Personal Log  #930

March 25, 2019  -  March 29, 2019

Last Updated:  Sun. 5/12/2019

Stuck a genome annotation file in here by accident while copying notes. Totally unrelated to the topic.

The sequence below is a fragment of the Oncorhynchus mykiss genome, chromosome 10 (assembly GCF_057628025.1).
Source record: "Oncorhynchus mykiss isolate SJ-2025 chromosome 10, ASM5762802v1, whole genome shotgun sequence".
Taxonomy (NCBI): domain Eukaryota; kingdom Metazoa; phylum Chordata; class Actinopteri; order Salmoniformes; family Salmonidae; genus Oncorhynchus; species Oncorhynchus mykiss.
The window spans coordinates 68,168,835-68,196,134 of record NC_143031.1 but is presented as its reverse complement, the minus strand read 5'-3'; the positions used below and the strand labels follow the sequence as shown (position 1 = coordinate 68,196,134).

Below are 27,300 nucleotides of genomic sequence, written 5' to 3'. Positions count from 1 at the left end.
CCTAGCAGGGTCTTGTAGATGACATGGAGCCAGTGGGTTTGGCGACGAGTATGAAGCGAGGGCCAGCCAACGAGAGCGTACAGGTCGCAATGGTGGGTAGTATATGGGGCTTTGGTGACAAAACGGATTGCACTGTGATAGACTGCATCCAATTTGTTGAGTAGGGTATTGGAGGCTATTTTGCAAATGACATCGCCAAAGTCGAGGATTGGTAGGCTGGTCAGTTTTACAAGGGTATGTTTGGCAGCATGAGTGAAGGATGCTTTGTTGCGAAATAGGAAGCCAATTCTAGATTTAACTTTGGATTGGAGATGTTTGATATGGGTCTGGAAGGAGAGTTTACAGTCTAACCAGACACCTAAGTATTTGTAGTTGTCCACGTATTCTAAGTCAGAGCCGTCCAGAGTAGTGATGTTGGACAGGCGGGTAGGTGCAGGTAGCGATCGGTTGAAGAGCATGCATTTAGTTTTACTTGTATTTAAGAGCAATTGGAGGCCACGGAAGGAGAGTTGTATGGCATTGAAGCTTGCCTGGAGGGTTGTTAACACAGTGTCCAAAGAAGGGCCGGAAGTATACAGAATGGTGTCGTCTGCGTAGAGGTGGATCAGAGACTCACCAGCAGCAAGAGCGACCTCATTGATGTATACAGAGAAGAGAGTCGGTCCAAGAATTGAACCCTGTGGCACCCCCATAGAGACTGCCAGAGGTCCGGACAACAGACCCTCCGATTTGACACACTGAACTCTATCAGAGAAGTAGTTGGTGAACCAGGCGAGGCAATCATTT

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Charger Upgrades.  This crazy moment in automotive history here isn't all about GM's fall and Tesla's aspiration.  We often talk online about establishing infrastructure, but rarely is there mention of improving upon it.  But now that so many years have passed since those original efforts began, it is time to address their progress... or lack thereof.  In the case of where I park for work, there's very good news.  4 of the 6 chargers there (2 dual-plug units) lost communication with the network.  I don't know the detail of what happened, but the decision was made to swap them out with new models.  While at it, the 2 other units will be too.   Both dated back to 2012.  Only one L2 connection was available on each.  But since they from long ago, each also had a L1 connection.  Neither was ever used (as far as I know), but parking spots were allocated.  So, they will now become L2.  The newer duals will bump the count that can all L2 charge (usually a 208-volt commercial connection delivering up to 6.6 kW sustained) to 8 vehicles at the same time.  That's a nice setup, especially when you consider the really nice location the chargers are at.  Sometimes, you get really lucky.